Wednesday, April 16, 2014

Spendthrift or Tightwad

Are you a spendthrift or a tightwad? Probably like most people you are both. I know I am. It all depends on the circumstances. It's funny how we will freely spend money, even overspend, on some things and then begrudge spending on others. There are dozens of words and phases to describe these behaviors. Words like cheapskate, penny-pincher, skinflint, scrooge, miser, etc. On the other side there is squanderer, high roller, big spender, extravagant, etc. Spendthrift itself is one of those words that sounds like it should mean the opposite of what it does, like inflammable. 

Not only do each of us have some spendthrift and tightwad in us, but the different behaviors change over time. What we would willingly spend money on ten years ago may no longer interest us. Something that we once thought was a waste of money may now be one of our big expenditures. That hot expensive car you had to have at all costs gives way to a practical sedan later in life. Of course it may change again back to a flashy sports car even later in life.

I'm sure we are influenced by how we were raised. Was our family poor, middle class or rich? What was our parents' attitude and tendency toward money? What was the culture of our ethnic and social background? My generation's parents lived during the Great Depression. That made most of them very careful with their money overall but didn't necessarily stop selective extravagances. 

A big change in our spending lives occurs when we have kids. Not just the essentials like diapers and baby food but all the other stuff. Do we buy a utilitarian crib or the deluxe model? Do we get baby furniture and a few hundred toys that will never be used? Do we buy baby clothes at Walmart or a baby boutique knowing the baby doesn't care and will outgrow them in a few weeks? I suspect most of us overspend on our children, especially the first one. It's even worse with grandparents. It can be a huge expense if the kids are involved in sports. It can vary from as simple as a t-shirt, shorts and a pair of sneakers for some sports all the way to thousands of dollars for equipment, travel and private coaching for others. Have you ever been to a big youth softball or baseball tournament in the summer? The uniforms are top notch, the equipment is pro level, some of the coaches are professionals and the parking lot is filled with big, fully equipped recreational vehicles and tents. Were the parents even interested in the sport before little Bobby or little Bonnie started playing?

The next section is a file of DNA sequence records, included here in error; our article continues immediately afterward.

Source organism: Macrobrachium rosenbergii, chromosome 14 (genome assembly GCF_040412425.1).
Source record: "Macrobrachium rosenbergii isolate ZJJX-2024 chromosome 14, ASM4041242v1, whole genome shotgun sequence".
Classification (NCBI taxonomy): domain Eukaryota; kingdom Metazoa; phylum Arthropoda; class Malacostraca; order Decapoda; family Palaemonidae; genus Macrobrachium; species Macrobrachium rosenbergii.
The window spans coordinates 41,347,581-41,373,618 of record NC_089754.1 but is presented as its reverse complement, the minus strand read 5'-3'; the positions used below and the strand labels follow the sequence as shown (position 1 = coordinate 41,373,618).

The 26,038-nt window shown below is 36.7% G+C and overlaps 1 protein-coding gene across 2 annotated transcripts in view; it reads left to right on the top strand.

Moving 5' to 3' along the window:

As our interests and hobbies change so does our spending. In my twenties I spent considerable dollars on photography equipment. For various reasons that hobby faded and I haven't owned more than a cheap point and shoot camera, until smartphones, for thirty years. I also didn't spend any money on bicycles, except for kid's bikes, until about eight years ago. I bought a relatively inexpensive bike, started riding and then became addicted. I now own two more expensive bikes, accessories, clothing and tools. I can't go into a bicycle shop without buying something even if I don't need anything. There are also things I hate spending money on. Some items I always look for the cheapest choice available if I can't avoid the purchase entirely. 

Frugality can also have other reasons. I enjoy scouring the grocery store ads and using coupons. However, I hardly ever look at other sales or take advantage of discounts for non-food shopping. I can think of no logical reason for my behavior. I can't tell you how many times I've had a restaurant coupon that has been left at home. I've even remembered to take the coupon into the restaurant only to forget to give it to the server or cashier. I usually realize my mistake on the way home. Yet I know some people who almost always go to restaurants based on a coupon or discount special. 

We all know people who will never pick up a dinner tab or buy a round of drinks. Those who have to pull out the calculator to split up the lunch check so they don't pay a penny more than their share. People who never tip more than the exact low side percentage they think is required. We probably all also know people who pick up every meal or drink tab and tip generously. What we may not know is that the one who appears to be cheap may make large donations to charities and the high roller may never take his family for a nice meal or vacation. 

It's just one more thing that makes us all different. Think how boring life would be if we all behaved the same.

So, what do you splurge on and what do you scrimp on? Is it different now than it was a few years ago? 


1 comment: